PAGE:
Joe Biden wants to restore American credibility and rally the democratic world to a historic struggle with authoritarians led by Russia and China. 

Boris Johnson wants to fly the flag for the UK – and needs to cement global relationships to vindicate his post-Brexit vision of “global Britain.” 

Others are preoccupied with Covid 19, the ever-present challenge of a global response to climate change, and the coming shock of the post-pandemic recession.

But everyone has their own national interests to defend at the G7 summit, and they are not always comfortably aligned.  

Here is what the seven nations want. 

Great Britain

The G7 is the first test of the grandiose, if somewhat vague, ideas of a "Global Britain" Boris Johnson’s government set out in the Integrated Review of foreign policy and defence published in spring. 

The central thesis is that post-Brexit Britain can be a “convener” – a country with the diplomatic clout and respect of allies and adversaries alike to broker progress on the enormous global challenges facing all governments. 

Two global issues stand out. 

The most pressing is Covid-19 recovery. Mr Johnson has set a date of getting the entire world vaccinated by the end of 2022. 

There are strong doubts about whether that is achievable, and major differences over the details – especially whether rich countries should waive intellectual property rights on vaccines. But he will be able to claim a victory if the G7 produces some kind of action pan.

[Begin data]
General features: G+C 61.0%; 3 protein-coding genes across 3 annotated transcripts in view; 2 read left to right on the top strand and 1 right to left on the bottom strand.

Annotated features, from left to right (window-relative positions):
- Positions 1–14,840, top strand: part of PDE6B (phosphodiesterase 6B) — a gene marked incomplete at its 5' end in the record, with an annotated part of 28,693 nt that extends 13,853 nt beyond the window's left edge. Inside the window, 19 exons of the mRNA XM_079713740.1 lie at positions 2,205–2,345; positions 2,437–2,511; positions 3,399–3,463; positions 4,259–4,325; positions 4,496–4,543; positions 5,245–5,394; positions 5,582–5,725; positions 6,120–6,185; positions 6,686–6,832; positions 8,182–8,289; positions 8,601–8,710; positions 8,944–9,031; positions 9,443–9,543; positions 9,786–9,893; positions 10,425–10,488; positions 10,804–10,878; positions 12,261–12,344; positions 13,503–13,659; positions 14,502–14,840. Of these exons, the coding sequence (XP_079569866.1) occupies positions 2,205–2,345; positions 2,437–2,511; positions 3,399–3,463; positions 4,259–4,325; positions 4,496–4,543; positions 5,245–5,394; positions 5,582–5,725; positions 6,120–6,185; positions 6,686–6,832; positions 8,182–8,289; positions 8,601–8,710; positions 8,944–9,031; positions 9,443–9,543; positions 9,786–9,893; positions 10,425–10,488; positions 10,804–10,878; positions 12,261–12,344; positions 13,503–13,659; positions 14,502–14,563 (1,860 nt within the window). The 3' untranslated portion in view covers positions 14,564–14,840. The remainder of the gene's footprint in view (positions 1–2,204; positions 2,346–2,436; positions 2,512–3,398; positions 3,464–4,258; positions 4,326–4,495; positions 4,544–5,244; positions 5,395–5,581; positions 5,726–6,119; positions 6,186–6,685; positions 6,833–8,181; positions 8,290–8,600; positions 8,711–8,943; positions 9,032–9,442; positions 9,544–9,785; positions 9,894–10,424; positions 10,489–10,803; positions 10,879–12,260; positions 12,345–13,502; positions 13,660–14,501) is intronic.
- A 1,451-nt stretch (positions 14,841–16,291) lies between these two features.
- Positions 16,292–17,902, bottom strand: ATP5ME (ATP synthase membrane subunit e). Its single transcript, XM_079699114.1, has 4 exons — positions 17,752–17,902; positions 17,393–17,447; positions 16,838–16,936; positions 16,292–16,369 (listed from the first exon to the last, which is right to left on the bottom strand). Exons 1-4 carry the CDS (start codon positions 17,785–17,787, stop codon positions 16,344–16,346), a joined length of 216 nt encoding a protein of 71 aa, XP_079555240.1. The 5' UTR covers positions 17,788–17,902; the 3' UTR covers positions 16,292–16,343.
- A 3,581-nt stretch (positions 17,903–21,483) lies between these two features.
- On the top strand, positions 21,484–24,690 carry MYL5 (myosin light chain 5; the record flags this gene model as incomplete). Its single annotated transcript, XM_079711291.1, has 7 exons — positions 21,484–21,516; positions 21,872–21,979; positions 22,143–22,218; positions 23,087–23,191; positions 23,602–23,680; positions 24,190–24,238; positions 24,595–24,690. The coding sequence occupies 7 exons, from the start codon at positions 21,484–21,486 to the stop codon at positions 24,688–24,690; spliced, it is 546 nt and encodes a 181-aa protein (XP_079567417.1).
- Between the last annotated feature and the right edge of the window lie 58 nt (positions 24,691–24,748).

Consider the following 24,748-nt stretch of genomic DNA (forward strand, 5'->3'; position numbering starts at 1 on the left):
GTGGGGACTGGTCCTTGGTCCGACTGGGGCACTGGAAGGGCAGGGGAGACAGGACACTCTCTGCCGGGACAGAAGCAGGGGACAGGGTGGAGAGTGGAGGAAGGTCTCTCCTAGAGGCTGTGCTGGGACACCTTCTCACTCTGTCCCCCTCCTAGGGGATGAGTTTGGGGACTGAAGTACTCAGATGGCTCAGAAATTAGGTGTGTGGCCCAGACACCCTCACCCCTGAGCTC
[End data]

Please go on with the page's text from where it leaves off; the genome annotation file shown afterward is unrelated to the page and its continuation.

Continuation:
UK Prime Minister Boris Johnson talks with primary school children in Cornwall ahead of the G7 summit

Credit: PA

The other big one is climate change.  The UK is hosting the COP 26 summit in Glasgow in autumn, and Mr Johnson will be keen to use the G7 to lay the ground-work for a successful global agreement to reduce emissions and arrest temperature rises. 

He will be in alignment with Mr Biden on China and Russia. 

Then there are domestic British interests. The clash with Europe over trade and the Northern Ireland protocol will dominate meetings with all European leaders, and indeed Joe Biden.

And, of course, trade. The guest list – South Korea, South Africa, Australia and India – reflects British desire for free trade deals beyond Europe. 

G7 Summit agenda


Emmanuel Macron is embattled at home, and a rising far-Right means he will face a tough election in 2022. 

So he will want to be seen to be vigorously defending French interests at the G7, and demonstrating that Paris remains at the centre of global leadership. 

He will be very happy to push Mr Johnson on contentious Brexit issues, including the rights of French Fishermen and the future of the Northern Ireland protocol.